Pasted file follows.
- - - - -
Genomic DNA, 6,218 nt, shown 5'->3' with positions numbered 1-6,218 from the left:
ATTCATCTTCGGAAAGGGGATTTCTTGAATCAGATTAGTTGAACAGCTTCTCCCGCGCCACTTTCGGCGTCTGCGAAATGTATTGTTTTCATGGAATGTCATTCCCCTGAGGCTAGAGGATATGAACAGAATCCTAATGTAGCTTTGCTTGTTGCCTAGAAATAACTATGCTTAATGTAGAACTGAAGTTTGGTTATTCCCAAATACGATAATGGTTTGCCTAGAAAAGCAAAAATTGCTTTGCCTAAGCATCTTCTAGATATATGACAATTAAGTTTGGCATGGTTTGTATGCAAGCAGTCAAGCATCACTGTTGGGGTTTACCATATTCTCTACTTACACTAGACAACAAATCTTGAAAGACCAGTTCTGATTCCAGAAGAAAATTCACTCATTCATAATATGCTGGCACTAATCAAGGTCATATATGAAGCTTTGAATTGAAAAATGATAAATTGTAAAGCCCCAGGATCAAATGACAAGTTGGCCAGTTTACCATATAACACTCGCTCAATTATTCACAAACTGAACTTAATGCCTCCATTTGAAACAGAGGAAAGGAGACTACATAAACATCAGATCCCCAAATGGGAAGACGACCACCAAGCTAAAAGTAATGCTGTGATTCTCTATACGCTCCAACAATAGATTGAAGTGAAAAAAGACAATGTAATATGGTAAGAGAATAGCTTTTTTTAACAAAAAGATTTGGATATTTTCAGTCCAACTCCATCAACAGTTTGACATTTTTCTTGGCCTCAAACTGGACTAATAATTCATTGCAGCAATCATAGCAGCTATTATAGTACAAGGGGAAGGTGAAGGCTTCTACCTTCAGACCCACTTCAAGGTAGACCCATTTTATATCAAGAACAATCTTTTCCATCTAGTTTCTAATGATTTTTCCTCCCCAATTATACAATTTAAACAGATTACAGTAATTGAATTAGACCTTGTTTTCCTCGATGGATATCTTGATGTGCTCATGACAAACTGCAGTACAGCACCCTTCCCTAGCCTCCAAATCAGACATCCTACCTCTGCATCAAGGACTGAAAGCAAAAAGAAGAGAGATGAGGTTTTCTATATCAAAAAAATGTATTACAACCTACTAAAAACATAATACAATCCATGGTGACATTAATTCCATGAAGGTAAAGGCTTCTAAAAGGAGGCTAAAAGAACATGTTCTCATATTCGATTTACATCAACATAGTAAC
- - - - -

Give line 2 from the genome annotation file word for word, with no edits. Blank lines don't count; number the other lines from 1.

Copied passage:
ATTCATCTTCGGAAAGGGGATTTCTTGAATCAGATTAGTTGAACAGCTTCTCCCGCGCCACTTTCGGCGTCTGCGAAATGTATTGTTTTCATGGAATGTCATTCCCCTGAGGCTAGAGGATATGAACAGAATCCTAATGTAGCTTTGCTTGTTGCCTAGAAATAACTATGCTTAATGTAGAACTGAAGTTTGGTTATTCCCAAATACGATAATGGTTTGCCTAGAAAAGCAAAAATTGCTTTGCCTAAGCATCTTCTAGATATATGACAATTAAGTTTGGCATGGTTTGTATGCAAGCAGTCAAGCATCACTGTTGGGGTTTACCATATTCTCTACTTACACTAGACAACAAATCTTGAAAGACCAGTTCTGATTCCAGAAGAAAATTCACTCATTCATAATATGCTGGCACTAATCAAGGTCATATATGAAGCTTTGAATTGAAAAATGATAAATTGTAAAGCCCCAGGATCAAATGACAAGTTGGCCAGTTTACCATATAACACTCGCTCAATTATTCACAAACTGAACTTAATGCCTCCATTTGAAACAGAGGAAAGGAGACTACATAAACATCAGATCCCCAAATGGGAAGACGACCACCAAGCTAAAAGTAATGCTGTGATTCTCTATACGCTCCAACAATAGATTGAAGTGAAAAAAGACAATGTAATATGGTAAGAGAATAGCTTTTTTTAACAAAAAGATTTGGATATTTTCAGTCCAACTCCATCAACAGTTTGACATTTTTCTTGGCCTCAAACTGGACTAATAATTCATTGCAGCAATCATAGCAGCTATTATAGTACAAGGGGAAGGTGAAGGCTTCTACCTTCAGACCCACTTCAAGGTAGACCCATTTTATATCAAGAACAATCTTTTCCATCTAGTTTCTAATGATTTTTCCTCCCCAATTATACAATTTAAACAGATTACAGTAATTGAATTAGACCTTGTTTTCCTCGATGGATATCTTGATGTGCTCATGACAAACTGCAGTACAGCACCCTTCCCTAGCCTCCAAATCAGACATCCTACCTCTGCATCAAGGACTGAAAGCAAAAAGAAGAGAGATGAGGTTTTCTATATCAAAAAAATGTATTACAACCTACTAAAAACATAATACAATCCATGGTGACATTAATTCCATGAAGGTAAAGGCTTCTAAAAGGAGGCTAAAAGAACATGTTCTCATATTCGATTTACATCAACATAGTAAC